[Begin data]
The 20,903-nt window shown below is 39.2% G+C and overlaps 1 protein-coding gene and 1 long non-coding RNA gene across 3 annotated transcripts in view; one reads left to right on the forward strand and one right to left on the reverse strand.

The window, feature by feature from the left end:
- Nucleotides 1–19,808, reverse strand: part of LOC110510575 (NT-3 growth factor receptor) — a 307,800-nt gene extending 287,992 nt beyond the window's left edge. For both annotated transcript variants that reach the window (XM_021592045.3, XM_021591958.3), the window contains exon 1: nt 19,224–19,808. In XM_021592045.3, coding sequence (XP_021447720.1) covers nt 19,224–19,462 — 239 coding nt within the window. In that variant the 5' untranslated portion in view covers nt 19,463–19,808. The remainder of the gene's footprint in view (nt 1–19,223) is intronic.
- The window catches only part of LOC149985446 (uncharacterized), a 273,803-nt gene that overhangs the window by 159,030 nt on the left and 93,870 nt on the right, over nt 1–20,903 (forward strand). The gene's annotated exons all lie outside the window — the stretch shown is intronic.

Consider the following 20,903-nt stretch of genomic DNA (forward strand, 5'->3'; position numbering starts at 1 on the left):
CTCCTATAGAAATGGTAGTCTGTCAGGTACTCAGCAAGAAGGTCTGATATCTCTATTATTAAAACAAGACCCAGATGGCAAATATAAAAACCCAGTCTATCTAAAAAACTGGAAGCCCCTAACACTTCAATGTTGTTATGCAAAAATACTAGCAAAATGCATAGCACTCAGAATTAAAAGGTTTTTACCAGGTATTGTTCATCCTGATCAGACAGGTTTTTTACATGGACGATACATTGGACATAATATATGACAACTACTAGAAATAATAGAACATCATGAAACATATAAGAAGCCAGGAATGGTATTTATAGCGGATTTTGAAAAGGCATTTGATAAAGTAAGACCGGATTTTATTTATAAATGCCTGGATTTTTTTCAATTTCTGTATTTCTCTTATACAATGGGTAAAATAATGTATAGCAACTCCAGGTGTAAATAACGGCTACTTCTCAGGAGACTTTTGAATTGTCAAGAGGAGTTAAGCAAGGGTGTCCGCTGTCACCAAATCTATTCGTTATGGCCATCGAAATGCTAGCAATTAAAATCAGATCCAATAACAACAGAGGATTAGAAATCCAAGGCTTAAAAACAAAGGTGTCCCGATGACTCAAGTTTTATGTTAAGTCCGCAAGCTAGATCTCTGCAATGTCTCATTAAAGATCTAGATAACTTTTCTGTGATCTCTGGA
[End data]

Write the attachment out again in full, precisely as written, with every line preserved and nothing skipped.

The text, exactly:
The 20,903-nt window shown below is 39.2% G+C and overlaps 1 protein-coding gene and 1 long non-coding RNA gene across 3 annotated transcripts in view; one reads left to right on the forward strand and one right to left on the reverse strand.

The window, feature by feature from the left end:
- Nucleotides 1–19,808, reverse strand: part of LOC110510575 (NT-3 growth factor receptor) — a 307,800-nt gene extending 287,992 nt beyond the window's left edge. For both annotated transcript variants that reach the window (XM_021592045.3, XM_021591958.3), the window contains exon 1: nt 19,224–19,808. In XM_021592045.3, coding sequence (XP_021447720.1) covers nt 19,224–19,462 — 239 coding nt within the window. In that variant the 5' untranslated portion in view covers nt 19,463–19,808. The remainder of the gene's footprint in view (nt 1–19,223) is intronic.
- The window catches only part of LOC149985446 (uncharacterized), a 273,803-nt gene that overhangs the window by 159,030 nt on the left and 93,870 nt on the right, over nt 1–20,903 (forward strand). The gene's annotated exons all lie outside the window — the stretch shown is intronic.

Consider the following 20,903-nt stretch of genomic DNA (forward strand, 5'->3'; position numbering starts at 1 on the left):
CTCCTATAGAAATGGTAGTCTGTCAGGTACTCAGCAAGAAGGTCTGATATCTCTATTATTAAAACAAGACCCAGATGGCAAATATAAAAACCCAGTCTATCTAAAAAACTGGAAGCCCCTAACACTTCAATGTTGTTATGCAAAAATACTAGCAAAATGCATAGCACTCAGAATTAAAAGGTTTTTACCAGGTATTGTTCATCCTGATCAGACAGGTTTTTTACATGGACGATACATTGGACATAATATATGACAACTACTAGAAATAATAGAACATCATGAAACATATAAGAAGCCAGGAATGGTATTTATAGCGGATTTTGAAAAGGCATTTGATAAAGTAAGACCGGATTTTATTTATAAATGCCTGGATTTTTTTCAATTTCTGTATTTCTCTTATACAATGGGTAAAATAATGTATAGCAACTCCAGGTGTAAATAACGGCTACTTCTCAGGAGACTTTTGAATTGTCAAGAGGAGTTAAGCAAGGGTGTCCGCTGTCACCAAATCTATTCGTTATGGCCATCGAAATGCTAGCAATTAAAATCAGATCCAATAACAACAGAGGATTAGAAATCCAAGGCTTAAAAACAAAGGTGTCCCGATGACTCAAGTTTTATGTTAAGTCCGCAAGCTAGATCTCTGCAATGTCTCATTAAAGATCTAGATAACTTTTCTGTGATCTCTGGA